Practical Tips To Stop Caring What Others Think Of You

Sure, it’s easy for a laid-back person to say “Just stop caring” and move on with their life. But what if you’re a worrywart? What if every attempt you make to stop caring what others think of you ends in a pile of frustration? You might be a ball of anxiety, recounting conversations, and the day’s events before bedtime. Multiply this by a couple thousand if you have social anxiety.

It’s completely fine to concern yourself with what people who genuinely love you have to say about your choices. If they’re trying to provide some sound advice or a reality check, it’s good to take it into account. But if your day ends up ruined by a gas station attendant’s off the cuff remark or your coworker’s harsh words about your cat calendar, you might need some practical tips to empower yourself and protect against life’s random bullsh*t. Side note, if Tay Tay can love cats enough to post them all over her Instagram feed, you have every right to enjoy your cat calendar.

Why do we reel from other people’s comments?

Humans have a universal need to feel accepted. When there’s any conflict or comment on your life, your ego becomes insecure. Evolutionarily, if we’re on the outs of our tribe, we’re less likely to survive out there. So, there’s the primitive answer. Your primal self is fighting to stay in the inner circle for protection. Luckily, we’re in the modern world, and Post Mates will deliver ANYTHING to your door. And unless you try to scam them, you’re pretty covered in the survival department. So then there’s the social aspect. Again, our primal instincts guide this. The less criticized (and ostracized) we are, the higher the chance of power and success in our village.

No matter how we slice this, it all stems from our desire to belong. We want to be accepted by our peers. But what if we have zero interest in being friends with the random dude walking down the street who makes a crude remark about you? Unfortunately, our brain-body connection is a bit slow on the uptake, and our primal instincts are still firing off fireworks to FIX IT! This is where we have to step in and manually over-ride until we get reprogrammed. Hint — that’ll take some time. Evolution is a b*tch.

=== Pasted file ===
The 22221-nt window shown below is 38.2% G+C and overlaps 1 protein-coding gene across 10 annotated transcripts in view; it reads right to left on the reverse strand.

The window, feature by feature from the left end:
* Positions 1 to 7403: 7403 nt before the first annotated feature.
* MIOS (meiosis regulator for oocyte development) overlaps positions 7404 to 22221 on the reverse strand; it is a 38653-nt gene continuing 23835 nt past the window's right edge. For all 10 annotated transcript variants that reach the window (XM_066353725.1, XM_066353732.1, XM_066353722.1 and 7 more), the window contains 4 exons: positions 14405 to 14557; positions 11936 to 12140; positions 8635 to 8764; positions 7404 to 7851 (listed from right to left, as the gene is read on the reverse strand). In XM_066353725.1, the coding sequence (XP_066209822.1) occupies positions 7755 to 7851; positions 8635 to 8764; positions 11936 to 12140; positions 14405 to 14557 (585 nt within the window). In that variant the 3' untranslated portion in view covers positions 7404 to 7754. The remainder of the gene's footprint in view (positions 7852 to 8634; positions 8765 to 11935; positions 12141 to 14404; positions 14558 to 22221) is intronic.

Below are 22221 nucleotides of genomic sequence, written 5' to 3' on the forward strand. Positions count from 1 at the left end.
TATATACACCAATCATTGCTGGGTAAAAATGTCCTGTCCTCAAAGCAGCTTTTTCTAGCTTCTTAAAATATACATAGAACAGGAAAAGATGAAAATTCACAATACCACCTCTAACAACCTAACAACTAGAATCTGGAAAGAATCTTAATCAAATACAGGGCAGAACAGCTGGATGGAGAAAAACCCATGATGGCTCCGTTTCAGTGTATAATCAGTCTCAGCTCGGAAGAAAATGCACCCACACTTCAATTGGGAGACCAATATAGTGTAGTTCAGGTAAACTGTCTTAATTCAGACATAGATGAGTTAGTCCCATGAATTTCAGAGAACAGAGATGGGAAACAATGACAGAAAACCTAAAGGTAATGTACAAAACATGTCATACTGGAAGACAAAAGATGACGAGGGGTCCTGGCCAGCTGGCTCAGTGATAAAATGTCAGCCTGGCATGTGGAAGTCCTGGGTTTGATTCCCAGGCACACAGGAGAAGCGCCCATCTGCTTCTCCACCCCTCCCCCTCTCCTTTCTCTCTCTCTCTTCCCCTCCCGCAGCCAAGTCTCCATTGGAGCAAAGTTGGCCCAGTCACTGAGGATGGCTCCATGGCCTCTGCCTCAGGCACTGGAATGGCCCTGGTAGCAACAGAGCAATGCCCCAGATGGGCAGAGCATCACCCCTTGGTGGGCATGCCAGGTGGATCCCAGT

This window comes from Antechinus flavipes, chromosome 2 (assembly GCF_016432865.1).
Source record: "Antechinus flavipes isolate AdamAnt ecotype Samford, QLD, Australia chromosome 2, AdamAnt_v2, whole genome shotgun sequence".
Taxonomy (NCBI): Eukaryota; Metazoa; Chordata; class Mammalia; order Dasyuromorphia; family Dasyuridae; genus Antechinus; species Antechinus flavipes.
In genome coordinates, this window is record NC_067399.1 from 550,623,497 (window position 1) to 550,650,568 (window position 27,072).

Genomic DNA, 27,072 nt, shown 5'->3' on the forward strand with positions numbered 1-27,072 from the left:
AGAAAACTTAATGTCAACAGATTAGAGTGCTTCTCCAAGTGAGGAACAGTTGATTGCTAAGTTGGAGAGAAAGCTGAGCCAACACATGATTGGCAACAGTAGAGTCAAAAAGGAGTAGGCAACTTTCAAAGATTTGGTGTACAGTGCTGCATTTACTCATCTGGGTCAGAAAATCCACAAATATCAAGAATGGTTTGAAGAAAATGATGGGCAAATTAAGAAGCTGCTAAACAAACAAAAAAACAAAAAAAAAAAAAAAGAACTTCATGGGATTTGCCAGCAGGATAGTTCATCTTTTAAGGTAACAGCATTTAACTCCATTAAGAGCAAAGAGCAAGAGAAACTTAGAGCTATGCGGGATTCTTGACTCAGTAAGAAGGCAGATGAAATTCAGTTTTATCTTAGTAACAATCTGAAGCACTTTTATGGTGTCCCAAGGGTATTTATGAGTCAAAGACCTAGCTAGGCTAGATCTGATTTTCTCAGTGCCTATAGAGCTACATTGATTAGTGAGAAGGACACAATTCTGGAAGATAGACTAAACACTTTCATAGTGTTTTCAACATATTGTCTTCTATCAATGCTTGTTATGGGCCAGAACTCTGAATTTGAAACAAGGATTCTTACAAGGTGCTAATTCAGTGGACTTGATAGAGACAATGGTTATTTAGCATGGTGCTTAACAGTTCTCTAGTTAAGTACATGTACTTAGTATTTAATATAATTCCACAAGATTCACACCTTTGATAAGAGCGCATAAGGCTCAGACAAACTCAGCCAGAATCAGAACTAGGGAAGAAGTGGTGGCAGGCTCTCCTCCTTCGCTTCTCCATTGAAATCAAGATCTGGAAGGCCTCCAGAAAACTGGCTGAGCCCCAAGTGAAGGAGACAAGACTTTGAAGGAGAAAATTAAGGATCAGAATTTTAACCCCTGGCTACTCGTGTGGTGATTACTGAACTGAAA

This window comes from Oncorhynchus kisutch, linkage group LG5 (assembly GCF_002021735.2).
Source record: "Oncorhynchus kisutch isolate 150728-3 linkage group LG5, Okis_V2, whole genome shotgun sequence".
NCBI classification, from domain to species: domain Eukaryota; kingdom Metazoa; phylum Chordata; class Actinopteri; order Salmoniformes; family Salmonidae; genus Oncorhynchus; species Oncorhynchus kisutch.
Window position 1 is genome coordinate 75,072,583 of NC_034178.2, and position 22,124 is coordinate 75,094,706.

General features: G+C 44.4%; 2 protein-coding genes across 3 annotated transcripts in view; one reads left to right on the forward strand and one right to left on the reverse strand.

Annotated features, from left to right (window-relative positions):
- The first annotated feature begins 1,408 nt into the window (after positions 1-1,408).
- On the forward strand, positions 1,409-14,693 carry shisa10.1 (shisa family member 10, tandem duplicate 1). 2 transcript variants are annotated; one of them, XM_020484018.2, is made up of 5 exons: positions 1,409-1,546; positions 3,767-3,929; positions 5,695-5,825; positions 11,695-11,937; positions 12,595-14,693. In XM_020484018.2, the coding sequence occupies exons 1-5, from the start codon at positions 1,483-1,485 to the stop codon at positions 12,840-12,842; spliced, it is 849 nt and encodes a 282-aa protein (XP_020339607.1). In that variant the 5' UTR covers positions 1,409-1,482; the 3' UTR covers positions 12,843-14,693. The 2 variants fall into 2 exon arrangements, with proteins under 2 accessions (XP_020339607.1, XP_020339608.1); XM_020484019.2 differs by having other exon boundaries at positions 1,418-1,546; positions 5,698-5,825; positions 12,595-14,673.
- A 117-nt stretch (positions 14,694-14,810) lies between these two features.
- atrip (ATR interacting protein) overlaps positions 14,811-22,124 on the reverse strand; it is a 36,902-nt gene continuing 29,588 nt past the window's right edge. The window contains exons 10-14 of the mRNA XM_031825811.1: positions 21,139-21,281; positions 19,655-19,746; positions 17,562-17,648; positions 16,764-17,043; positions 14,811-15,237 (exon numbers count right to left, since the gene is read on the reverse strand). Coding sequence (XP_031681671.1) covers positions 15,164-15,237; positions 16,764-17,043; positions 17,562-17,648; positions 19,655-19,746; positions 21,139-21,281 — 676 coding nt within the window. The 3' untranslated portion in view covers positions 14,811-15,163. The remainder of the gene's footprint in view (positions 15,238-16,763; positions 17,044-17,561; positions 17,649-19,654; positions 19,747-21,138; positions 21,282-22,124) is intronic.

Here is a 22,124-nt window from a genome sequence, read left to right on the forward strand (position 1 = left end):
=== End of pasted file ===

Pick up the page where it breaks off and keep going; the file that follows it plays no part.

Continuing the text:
Free Yourself of The Bullsh*t

CBT Yourself with Some Questioning

First, when something sets you off, identify it by breaking down what it is. What’s the event that triggered your emotion? Next, write down what thought you get from the event. For example, your coworker criticized your cat calendar. That’s the objective event. Your thought could be something like, “My coworker thinks I’m a crazy cat lady, which means everyone else does too.” And then, identify why this is a thinking trap. Clearly, you’re over-dramatizing and blowing the event out of proportion here. Your coworker’s comment is just one annoying comment from one person. It doesn’t change your place in the world.

It’s Not That Important

Next time your life is reeling out of control because of an event or comment you didn’t like, consider the fact that others probably aren’t thinking about you. Here’s the deal, people are self-involved. They have their own problems and insecurities. They don’t have the time to think about what you did or did not do, because they’re trying to think of themselves first!

Know Yourself

The more you recognize your values and needs, the easier it will be to deal with others. When your value system dictates a specific behavior, you’ll be more comfortable saying no to people and not overthinking situations that align with your values or your needs. For example, your friends might want to go bar hopping, but you know that you feel better staying home instead. If they act disappointed and try to guilt you, you’re less likely to overthink that guilt and sit in it. Your needs and values strengthen your convictions, and as a result, you won’t doubt your decisions.

Flex Your Independence

Practice being yourself with intention. When you intentionally stop and go against the grain of an expected status quo, you’ll get used to taking risks and accepting the consequences of other people’s reactions. This will also allow you to practice not giving a sh*t on your terms, meaning you don’t have to overthink spontaneous events that catch you by surprise.

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